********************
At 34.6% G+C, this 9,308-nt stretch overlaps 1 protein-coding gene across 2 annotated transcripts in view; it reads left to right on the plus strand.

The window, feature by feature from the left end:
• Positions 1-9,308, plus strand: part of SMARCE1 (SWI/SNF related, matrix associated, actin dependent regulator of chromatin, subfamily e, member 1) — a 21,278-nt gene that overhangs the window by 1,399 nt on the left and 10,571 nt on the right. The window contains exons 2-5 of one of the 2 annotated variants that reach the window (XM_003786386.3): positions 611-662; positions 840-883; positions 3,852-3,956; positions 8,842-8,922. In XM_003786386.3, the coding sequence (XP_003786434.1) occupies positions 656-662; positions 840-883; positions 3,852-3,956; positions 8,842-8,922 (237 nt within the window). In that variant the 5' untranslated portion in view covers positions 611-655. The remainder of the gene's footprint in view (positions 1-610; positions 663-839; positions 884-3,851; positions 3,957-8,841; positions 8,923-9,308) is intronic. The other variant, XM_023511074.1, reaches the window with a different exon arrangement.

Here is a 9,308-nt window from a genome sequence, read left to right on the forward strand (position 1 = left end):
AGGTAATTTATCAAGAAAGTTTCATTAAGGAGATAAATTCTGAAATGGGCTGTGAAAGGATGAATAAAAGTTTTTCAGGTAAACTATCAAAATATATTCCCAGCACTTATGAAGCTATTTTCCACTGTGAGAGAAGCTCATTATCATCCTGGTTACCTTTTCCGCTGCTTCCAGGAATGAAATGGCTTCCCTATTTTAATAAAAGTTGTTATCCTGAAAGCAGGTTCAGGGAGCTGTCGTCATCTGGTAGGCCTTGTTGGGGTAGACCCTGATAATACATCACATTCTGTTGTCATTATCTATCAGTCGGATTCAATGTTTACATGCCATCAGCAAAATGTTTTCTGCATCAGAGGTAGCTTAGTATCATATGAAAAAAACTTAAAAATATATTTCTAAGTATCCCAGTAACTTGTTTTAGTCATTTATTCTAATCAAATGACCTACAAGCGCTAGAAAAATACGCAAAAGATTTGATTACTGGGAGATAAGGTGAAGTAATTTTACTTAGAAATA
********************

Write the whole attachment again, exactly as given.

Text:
At 34.6% G+C, this 9,308-nt stretch overlaps 1 protein-coding gene across 2 annotated transcripts in view; it reads left to right on the plus strand.

The window, feature by feature from the left end:
• Positions 1-9,308, plus strand: part of SMARCE1 (SWI/SNF related, matrix associated, actin dependent regulator of chromatin, subfamily e, member 1) — a 21,278-nt gene that overhangs the window by 1,399 nt on the left and 10,571 nt on the right. The window contains exons 2-5 of one of the 2 annotated variants that reach the window (XM_003786386.3): positions 611-662; positions 840-883; positions 3,852-3,956; positions 8,842-8,922. In XM_003786386.3, the coding sequence (XP_003786434.1) occupies positions 656-662; positions 840-883; positions 3,852-3,956; positions 8,842-8,922 (237 nt within the window). In that variant the 5' untranslated portion in view covers positions 611-655. The remainder of the gene's footprint in view (positions 1-610; positions 663-839; positions 884-3,851; positions 3,957-8,841; positions 8,923-9,308) is intronic. The other variant, XM_023511074.1, reaches the window with a different exon arrangement.

Here is a 9,308-nt window from a genome sequence, read left to right on the forward strand (position 1 = left end):
AGGTAATTTATCAAGAAAGTTTCATTAAGGAGATAAATTCTGAAATGGGCTGTGAAAGGATGAATAAAAGTTTTTCAGGTAAACTATCAAAATATATTCCCAGCACTTATGAAGCTATTTTCCACTGTGAGAGAAGCTCATTATCATCCTGGTTACCTTTTCCGCTGCTTCCAGGAATGAAATGGCTTCCCTATTTTAATAAAAGTTGTTATCCTGAAAGCAGGTTCAGGGAGCTGTCGTCATCTGGTAGGCCTTGTTGGGGTAGACCCTGATAATACATCACATTCTGTTGTCATTATCTATCAGTCGGATTCAATGTTTACATGCCATCAGCAAAATGTTTTCTGCATCAGAGGTAGCTTAGTATCATATGAAAAAAACTTAAAAATATATTTCTAAGTATCCCAGTAACTTGTTTTAGTCATTTATTCTAATCAAATGACCTACAAGCGCTAGAAAAATACGCAAAAGATTTGATTACTGGGAGATAAGGTGAAGTAATTTTACTTAGAAATA